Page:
Tag Archive for 4.1

VMware VCAP-DCD 4 Exam Review

Well I’m very pleased to say that as of 4pm yesterday I am now a VCAP having passed the VMware VCAP4-DCD exam! So how was it?

My final week was an interesting one as I was actually out of office all week attending the internal/partner version of our Sun Storage 7000 Unified Storage System Installation, Maintenance and Administration course. In some ways this was a blessing as this was away from work (and all the distractions thereof), but studying all day on one subject then coming home at night and hammering the books on another does tax the brain somewhat!

Anyway, my final week of prep looked something like this:

One week to go: Finished watching the last few VMworld 2010 videos listed in my Exam Prep post. Mainly concentrating on the Exchange, SQL & Oracle ones, plus anything to do with SRM. I also watched several of the customer case studies, which were really useful in helping to relate the theory to the practice.

4 days to go: Watched all of the VCAP Brown Bags by Alastair Cooke et al, and the other two by Jason Boche and Harley Stagner. I cannot recommend these highly enough, and would really like to thank them for all of their efforts in producing this excellent (and completely free!) content. I would suggest you save these for your final week or so, as they are a great recap of everything you should know, plus a few extra golden nuggets. The one by Harley Stagner was also really good as an exam prep as the way things are discussed, is exactly what you need to do in your own head during the trickier exam questions! Do NOT miss this brown bag!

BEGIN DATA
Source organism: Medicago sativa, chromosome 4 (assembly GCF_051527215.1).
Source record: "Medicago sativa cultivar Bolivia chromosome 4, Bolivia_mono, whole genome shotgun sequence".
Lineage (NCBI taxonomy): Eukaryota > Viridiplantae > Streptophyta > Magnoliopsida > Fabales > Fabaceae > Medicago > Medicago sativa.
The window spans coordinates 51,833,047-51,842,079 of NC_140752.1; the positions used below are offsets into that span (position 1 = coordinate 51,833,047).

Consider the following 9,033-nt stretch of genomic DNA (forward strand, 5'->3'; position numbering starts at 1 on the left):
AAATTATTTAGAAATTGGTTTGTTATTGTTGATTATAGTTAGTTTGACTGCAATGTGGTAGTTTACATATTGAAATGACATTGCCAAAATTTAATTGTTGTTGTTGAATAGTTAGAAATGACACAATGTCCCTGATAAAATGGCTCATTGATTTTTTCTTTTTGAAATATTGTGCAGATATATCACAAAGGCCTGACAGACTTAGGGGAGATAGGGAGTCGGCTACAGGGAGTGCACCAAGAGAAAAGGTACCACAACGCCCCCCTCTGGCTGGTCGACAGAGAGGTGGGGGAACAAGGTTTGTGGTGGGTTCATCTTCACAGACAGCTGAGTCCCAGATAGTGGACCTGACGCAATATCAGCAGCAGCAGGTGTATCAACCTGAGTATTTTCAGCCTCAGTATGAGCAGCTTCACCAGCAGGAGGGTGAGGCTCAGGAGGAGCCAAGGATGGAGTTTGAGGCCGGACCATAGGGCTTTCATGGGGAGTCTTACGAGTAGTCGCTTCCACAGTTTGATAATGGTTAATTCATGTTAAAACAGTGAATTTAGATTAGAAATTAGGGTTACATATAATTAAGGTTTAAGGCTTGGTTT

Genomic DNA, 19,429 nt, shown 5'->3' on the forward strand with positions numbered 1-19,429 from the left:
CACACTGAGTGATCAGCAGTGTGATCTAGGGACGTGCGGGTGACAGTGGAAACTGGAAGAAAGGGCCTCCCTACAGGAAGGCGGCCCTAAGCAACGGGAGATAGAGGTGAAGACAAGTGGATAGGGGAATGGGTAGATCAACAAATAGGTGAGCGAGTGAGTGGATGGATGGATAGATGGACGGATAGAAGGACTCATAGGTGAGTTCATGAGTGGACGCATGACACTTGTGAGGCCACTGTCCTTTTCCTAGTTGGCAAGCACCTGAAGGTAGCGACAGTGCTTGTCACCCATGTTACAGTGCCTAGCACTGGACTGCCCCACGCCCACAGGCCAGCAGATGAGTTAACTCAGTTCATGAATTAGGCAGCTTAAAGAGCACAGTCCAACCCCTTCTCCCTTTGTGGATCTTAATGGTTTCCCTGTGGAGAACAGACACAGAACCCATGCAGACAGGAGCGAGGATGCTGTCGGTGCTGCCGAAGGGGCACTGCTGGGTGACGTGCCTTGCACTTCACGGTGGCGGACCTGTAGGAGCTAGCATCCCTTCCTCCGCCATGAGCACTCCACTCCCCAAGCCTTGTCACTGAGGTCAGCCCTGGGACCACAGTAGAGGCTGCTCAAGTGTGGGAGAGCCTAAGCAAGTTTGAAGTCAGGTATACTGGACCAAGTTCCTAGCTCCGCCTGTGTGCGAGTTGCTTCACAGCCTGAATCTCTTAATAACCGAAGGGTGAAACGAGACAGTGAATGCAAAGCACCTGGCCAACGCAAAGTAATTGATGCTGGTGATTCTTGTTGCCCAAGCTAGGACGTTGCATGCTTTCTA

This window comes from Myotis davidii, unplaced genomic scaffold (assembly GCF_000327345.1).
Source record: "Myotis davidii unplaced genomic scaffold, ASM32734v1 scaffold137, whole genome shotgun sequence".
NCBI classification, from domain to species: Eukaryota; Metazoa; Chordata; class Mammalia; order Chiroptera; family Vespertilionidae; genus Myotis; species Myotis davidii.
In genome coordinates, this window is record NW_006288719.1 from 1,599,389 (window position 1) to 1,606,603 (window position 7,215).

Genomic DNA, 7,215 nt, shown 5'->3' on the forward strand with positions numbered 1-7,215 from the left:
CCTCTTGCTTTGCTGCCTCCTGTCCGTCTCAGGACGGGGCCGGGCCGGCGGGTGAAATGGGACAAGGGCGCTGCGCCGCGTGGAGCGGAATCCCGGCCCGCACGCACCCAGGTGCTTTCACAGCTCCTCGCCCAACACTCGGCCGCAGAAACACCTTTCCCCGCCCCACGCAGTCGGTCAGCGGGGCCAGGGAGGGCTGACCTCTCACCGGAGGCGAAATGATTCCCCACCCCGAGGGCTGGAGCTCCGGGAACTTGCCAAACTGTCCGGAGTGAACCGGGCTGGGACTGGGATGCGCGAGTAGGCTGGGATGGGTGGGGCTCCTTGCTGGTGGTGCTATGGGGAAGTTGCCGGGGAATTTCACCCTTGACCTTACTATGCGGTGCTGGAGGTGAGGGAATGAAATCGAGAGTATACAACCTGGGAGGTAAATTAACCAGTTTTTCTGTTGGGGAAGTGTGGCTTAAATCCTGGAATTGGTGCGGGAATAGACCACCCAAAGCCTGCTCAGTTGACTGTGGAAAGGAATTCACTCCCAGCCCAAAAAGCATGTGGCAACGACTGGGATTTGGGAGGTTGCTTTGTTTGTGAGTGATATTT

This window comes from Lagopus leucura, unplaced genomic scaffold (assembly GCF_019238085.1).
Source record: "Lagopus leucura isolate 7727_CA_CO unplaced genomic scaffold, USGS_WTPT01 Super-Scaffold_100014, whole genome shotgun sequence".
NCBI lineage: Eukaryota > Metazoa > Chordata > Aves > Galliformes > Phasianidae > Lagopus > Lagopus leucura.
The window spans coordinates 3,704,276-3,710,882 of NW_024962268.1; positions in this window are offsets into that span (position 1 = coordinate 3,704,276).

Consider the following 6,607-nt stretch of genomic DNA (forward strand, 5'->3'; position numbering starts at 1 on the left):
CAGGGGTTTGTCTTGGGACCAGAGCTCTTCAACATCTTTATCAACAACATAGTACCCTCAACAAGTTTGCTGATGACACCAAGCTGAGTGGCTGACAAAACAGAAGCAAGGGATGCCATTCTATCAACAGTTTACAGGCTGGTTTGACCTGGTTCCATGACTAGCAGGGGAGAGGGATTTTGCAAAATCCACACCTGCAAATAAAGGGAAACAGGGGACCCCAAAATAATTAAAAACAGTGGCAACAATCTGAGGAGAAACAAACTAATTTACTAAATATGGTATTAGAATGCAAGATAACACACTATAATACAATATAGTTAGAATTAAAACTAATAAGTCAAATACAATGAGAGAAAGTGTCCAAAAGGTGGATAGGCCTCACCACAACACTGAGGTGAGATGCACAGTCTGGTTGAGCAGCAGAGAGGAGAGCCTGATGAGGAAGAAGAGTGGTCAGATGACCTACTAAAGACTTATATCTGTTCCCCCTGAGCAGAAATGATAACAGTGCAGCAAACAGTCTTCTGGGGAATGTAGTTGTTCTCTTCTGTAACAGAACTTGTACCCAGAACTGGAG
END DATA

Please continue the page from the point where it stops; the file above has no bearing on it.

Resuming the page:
3 days to go: Read through all of my copious notes (> 400 pages of A4!!!) taken over the past 8 weeks. My preferred study method is always to take lots of notes as I watch / read material, and the act of writing it down helps to cement it, and give you a summarised reference for later. It does mean I tend to take a lot longer to watch a video as I often have to pause to write up diagrams etc (+30-50% on the length of most videos!). Obviously this is just my preference, but try it, and see if it helps you too…

2 days to go: Read the official VMware vSphere: Design Workshop [V4.x] workbook from my course last year, cover to cover. This didn’t really come up with anything I didn’t already know but it was good to remind me of the VMware-specific terminology, which obviously carries through to the blueprint and hence exam. In much the same way as you do with an MS exam, you have to “think with your VMware hat on”, even if you would do something slightly differently in the real world.
Finished reading VMware vSphere 4.1 HA and DRS Technical Deepdive by Duncan Epping and Frank Denneman, which is an excellent resource. If you don’t have time to read it all before your exam, just jump to Appendix A, which lists all of the key best practices (or recommended practices as Scott Lowe calls them!). If you are studying for the VCAP 5, there is an updated version already out: VMware vSphere 5 Clustering Technical Deepdive

Day before the exam: Read through a handful of the white papers dealing with the “fringes” of my knowledge, e.g. vCenter Heartbeat, where I haven’t actually used the product before, and where none of my previous study materials had covered much detail.
Read through the case study at the end of VMware vSphere Design by Forbes Guthrie, Scott Lowe and, Maish Saidel-Keesing. I read the book weeks ago, but deliberately saved the case study until later. In hindsight it may have been interesting to write down some thoughts on it before and after the rest of my study, maybe highlighting the things I’d learned in between!